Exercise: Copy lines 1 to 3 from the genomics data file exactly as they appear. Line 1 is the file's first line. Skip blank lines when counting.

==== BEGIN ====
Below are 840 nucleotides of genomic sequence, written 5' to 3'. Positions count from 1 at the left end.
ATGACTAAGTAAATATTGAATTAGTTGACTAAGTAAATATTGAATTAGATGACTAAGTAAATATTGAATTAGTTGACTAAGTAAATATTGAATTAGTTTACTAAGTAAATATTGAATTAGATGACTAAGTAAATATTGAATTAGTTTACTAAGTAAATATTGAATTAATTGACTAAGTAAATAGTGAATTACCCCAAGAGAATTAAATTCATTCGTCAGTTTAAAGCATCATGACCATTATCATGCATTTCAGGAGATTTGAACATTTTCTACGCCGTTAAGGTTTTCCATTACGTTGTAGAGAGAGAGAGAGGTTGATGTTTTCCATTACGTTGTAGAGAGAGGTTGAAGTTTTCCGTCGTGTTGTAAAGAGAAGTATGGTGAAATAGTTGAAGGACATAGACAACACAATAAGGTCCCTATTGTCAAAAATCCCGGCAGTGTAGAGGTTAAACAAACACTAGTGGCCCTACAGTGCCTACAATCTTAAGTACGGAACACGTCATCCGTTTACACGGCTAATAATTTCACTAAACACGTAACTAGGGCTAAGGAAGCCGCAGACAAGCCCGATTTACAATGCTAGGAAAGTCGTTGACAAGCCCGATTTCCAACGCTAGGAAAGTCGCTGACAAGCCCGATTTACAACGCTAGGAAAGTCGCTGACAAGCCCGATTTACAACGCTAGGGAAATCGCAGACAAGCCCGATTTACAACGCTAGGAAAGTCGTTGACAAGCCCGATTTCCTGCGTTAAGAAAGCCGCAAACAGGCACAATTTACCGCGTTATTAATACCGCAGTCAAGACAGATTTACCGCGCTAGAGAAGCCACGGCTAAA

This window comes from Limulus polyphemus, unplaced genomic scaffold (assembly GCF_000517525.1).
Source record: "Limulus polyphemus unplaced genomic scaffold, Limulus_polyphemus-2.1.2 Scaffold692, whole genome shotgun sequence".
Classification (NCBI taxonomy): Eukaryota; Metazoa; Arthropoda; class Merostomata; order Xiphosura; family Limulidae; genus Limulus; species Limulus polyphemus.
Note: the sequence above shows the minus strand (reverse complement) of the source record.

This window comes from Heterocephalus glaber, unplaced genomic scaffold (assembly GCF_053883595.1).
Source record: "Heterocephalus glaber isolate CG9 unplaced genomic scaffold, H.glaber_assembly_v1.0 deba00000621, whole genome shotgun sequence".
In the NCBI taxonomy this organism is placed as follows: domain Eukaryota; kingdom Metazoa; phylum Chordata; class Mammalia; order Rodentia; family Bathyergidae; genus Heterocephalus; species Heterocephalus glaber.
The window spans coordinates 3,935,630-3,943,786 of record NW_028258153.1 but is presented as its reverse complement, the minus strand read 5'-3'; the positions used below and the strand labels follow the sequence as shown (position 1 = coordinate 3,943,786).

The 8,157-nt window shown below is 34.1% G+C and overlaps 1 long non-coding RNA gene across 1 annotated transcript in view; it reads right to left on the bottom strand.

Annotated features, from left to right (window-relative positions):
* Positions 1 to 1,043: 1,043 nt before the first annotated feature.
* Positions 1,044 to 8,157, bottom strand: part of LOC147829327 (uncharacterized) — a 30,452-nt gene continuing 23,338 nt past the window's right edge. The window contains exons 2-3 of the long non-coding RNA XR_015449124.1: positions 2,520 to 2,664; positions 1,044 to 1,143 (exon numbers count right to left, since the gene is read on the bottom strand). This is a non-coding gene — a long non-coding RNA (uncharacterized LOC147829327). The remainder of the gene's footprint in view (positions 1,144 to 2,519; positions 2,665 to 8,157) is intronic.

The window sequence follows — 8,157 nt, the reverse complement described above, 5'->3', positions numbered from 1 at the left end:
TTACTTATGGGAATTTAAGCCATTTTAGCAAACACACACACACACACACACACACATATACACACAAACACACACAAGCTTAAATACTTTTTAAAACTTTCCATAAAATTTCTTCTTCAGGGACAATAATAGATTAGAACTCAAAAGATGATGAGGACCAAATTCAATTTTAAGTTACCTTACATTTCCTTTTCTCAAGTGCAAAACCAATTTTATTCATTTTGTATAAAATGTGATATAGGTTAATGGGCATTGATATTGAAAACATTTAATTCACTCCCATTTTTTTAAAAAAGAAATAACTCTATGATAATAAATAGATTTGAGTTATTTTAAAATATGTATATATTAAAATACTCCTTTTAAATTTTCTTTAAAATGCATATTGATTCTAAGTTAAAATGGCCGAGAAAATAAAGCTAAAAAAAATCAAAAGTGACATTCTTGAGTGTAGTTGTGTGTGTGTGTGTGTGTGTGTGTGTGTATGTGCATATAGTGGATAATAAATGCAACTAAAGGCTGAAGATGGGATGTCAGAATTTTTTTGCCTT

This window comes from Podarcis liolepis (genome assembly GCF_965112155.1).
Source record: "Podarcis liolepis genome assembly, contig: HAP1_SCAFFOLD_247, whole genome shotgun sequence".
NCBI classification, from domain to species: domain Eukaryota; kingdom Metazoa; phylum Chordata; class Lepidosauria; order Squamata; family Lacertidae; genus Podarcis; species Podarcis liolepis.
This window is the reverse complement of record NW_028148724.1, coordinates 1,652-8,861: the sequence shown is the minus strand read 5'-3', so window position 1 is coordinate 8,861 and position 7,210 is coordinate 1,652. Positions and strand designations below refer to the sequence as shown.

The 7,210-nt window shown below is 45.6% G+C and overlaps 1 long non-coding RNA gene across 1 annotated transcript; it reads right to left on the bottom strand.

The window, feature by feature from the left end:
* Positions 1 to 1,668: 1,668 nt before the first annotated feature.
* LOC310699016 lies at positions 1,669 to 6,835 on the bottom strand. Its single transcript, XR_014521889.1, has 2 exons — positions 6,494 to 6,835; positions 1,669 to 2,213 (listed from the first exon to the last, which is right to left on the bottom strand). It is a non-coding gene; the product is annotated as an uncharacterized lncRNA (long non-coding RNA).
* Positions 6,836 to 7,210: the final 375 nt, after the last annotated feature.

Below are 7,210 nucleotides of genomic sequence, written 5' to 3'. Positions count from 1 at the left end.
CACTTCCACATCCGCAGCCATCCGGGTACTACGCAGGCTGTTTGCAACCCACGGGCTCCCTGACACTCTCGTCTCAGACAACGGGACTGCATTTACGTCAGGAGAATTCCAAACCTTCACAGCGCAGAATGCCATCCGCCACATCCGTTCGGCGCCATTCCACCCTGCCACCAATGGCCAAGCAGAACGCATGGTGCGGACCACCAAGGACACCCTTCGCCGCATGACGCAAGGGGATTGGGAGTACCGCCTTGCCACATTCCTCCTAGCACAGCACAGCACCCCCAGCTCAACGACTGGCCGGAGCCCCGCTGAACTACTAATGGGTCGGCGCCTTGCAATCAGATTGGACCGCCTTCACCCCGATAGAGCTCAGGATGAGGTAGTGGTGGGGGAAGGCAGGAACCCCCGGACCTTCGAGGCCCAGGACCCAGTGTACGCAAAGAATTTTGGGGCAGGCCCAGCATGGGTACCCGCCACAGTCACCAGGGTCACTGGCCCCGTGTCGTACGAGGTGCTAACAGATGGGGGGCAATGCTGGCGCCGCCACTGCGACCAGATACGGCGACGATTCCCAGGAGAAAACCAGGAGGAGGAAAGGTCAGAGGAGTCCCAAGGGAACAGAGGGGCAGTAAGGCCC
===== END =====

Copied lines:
Below are 840 nucleotides of genomic sequence, written 5' to 3'. Positions count from 1 at the left end.
ATGACTAAGTAAATATTGAATTAGTTGACTAAGTAAATATTGAATTAGATGACTAAGTAAATATTGAATTAGTTGACTAAGTAAATATTGAATTAGTTTACTAAGTAAATATTGAATTAGATGACTAAGTAAATATTGAATTAGTTTACTAAGTAAATATTGAATTAATTGACTAAGTAAATAGTGAATTACCCCAAGAGAATTAAATTCATTCGTCAGTTTAAAGCATCATGACCATTATCATGCATTTCAGGAGATTTGAACATTTTCTACGCCGTTAAGGTTTTCCATTACGTTGTAGAGAGAGAGAGAGGTTGATGTTTTCCATTACGTTGTAGAGAGAGGTTGAAGTTTTCCGTCGTGTTGTAAAGAGAAGTATGGTGAAATAGTTGAAGGACATAGACAACACAATAAGGTCCCTATTGTCAAAAATCCCGGCAGTGTAGAGGTTAAACAAACACTAGTGGCCCTACAGTGCCTACAATCTTAAGTACGGAACACGTCATCCGTTTACACGGCTAATAATTTCACTAAACACGTAACTAGGGCTAAGGAAGCCGCAGACAAGCCCGATTTACAATGCTAGGAAAGTCGTTGACAAGCCCGATTTCCAACGCTAGGAAAGTCGCTGACAAGCCCGATTTACAACGCTAGGAAAGTCGCTGACAAGCCCGATTTACAACGCTAGGGAAATCGCAGACAAGCCCGATTTACAACGCTAGGAAAGTCGTTGACAAGCCCGATTTCCTGCGTTAAGAAAGCCGCAAACAGGCACAATTTACCGCGTTATTAATACCGCAGTCAAGACAGATTTACCGCGCTAGAGAAGCCACGGCTAAA

This window comes from Limulus polyphemus, unplaced genomic scaffold (assembly GCF_000517525.1).